The guy standing in the corner of the Cleveland Browns' locker room Sunday looked like Sam Rutigliano all right. He even had the coach's voice. He was giving the little postgame press conference that winning coaches usually give, but I know it wasn't Sam because the words weren't right. This is what he was saying, in the afterglow of the Browns' 30-0 win over the New England Patriots: "Our offense was doing what it could to help the defense. What we needed to do was bring our quarterback, Brian Sipe, back into focus—no interceptions, no mistakes. Let the defense win it for us."
I told you it wasn't Sam; his offense was always run and gun. This was a ventriloquist's dummy, and George Allen was doing the talking. He'd just changed the name from Billy Kilmer to Brian Sipe.
"Our quarterback doesn't have to play an extraordinary game," the fake Sam was saying. "He has to do the ordinary extraordinarily well. In other words, don't create interceptions."
I went and found Sipe. He was in the trainer's room, icing down his right arm, which was in danger of atrophying from disuse. He had completed nine passes, only one of them longer than nine yards, out of the 20 he had thrown. Net passing yardage: 51. He hadn't messed anything up. During one four-game stretch this year, Sipe had thrown 13 interceptions. But Sunday the only interception he threw came late in the fourth quarter, long afer the issue was decided.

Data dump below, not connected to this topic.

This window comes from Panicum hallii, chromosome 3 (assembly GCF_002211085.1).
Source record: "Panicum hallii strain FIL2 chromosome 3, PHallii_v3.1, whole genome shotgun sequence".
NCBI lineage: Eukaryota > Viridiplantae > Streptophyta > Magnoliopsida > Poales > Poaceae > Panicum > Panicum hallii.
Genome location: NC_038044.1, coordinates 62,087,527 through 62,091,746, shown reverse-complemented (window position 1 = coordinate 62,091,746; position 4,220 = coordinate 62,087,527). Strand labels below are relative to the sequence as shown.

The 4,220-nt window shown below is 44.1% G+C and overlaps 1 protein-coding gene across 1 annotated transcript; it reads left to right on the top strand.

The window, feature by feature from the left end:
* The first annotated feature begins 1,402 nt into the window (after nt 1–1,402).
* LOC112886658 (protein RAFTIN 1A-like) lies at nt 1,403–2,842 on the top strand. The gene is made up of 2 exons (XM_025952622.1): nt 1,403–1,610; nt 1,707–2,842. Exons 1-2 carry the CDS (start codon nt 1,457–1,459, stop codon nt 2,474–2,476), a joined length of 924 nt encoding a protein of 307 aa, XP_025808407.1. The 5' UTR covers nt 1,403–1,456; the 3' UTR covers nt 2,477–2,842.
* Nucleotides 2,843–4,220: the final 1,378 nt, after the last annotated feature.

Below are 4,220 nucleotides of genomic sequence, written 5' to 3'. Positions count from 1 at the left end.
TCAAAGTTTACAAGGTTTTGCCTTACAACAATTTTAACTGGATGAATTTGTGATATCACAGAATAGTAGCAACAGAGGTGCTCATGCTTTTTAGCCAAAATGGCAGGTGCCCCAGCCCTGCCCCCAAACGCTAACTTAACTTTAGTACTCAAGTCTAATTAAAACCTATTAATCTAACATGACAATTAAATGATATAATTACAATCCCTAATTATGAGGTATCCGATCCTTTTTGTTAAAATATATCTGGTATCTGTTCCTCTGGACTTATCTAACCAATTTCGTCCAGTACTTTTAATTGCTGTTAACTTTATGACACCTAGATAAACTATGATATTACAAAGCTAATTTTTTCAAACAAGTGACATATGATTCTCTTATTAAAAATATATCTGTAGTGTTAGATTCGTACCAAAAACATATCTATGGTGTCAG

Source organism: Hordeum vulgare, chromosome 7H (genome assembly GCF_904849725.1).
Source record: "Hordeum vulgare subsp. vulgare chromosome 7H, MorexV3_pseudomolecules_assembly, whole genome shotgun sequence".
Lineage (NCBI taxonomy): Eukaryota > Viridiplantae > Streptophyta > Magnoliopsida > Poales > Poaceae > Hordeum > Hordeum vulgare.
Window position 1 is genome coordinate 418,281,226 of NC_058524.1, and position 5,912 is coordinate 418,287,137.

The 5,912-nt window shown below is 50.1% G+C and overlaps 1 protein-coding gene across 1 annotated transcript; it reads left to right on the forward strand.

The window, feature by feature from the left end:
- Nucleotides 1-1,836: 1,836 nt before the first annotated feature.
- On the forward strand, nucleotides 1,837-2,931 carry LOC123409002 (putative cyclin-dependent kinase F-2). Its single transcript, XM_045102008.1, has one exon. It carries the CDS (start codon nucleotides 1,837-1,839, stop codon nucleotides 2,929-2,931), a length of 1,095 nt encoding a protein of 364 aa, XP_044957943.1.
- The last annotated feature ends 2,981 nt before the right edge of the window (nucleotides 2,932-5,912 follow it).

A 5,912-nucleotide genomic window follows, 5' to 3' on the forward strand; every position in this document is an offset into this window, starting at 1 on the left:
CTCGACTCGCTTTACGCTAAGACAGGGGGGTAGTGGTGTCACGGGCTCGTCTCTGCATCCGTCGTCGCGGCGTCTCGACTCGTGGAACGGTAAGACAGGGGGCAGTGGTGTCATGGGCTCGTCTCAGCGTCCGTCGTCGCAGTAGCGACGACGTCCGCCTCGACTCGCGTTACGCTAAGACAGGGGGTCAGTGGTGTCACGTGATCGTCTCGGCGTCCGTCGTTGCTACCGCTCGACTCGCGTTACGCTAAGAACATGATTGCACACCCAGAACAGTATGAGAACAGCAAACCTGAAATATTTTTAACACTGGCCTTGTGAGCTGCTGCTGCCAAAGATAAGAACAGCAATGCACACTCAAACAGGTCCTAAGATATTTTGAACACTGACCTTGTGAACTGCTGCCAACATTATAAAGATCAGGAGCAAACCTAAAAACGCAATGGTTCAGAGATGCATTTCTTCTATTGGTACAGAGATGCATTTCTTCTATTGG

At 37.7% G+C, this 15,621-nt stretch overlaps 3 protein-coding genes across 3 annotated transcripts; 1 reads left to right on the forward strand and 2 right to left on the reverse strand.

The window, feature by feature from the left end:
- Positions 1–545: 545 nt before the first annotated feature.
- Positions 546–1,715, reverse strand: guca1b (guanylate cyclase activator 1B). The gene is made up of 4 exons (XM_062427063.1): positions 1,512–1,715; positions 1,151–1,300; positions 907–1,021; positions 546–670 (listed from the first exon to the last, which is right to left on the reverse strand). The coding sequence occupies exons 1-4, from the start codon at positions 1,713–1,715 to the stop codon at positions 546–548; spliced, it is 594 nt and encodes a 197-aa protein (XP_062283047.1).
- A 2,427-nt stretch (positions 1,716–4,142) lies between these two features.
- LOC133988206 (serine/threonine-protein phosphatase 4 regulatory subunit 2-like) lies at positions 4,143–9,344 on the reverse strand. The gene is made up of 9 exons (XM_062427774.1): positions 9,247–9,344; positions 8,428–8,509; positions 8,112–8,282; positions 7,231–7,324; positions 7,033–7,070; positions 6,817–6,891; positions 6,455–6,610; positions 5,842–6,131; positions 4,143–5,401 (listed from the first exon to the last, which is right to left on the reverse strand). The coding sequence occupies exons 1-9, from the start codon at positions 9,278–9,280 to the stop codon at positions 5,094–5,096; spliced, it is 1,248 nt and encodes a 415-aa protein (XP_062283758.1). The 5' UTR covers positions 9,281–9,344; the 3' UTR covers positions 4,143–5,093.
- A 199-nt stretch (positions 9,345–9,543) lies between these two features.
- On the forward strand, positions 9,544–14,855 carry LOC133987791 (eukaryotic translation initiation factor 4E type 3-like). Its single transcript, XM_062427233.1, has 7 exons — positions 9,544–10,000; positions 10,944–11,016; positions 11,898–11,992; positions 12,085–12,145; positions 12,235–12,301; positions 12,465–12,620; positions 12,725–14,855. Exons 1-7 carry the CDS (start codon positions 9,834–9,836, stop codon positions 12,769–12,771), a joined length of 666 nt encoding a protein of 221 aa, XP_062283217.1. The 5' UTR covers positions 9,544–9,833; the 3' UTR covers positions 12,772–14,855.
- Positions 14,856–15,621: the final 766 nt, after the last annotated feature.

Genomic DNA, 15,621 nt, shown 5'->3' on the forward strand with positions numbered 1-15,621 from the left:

"That isn't Sam out there," I said.
"Yeah, it's Sam," he said. "Why?"
"The words aren't right. It's George Allen stuff—don't let your offense mess it up for the defense, don't make mistakes. Straight Woody Hayes."
"Well," Sipe said, "I don't want to say we went into our Ohio State offense. But we weren't San Diego State out there, either. The day belonged to our defense. We...make that I...didn't want to do anything to screw it up."
Ah, well, so it was Sam after all. You remember Sam Rutigliano, the way he came charging into Cleveland six years ago, dark eyes flashing, shaking 'em up with statements like: "Fasten your seat belts, men. We're gonna attack—and keep attacking." It was fun time in those early years, the Sam and Brian show, the old Kardiac Kids, everybody's favorite Sunday afternoon Chiller Theatre.
"Yeah, sure, I know, it's boring now, boring as hell," Sam says. "Maybe I ought to get into hockey. But we've had plenty of days when Brian threw for 345 yards and we didn't get the pizza."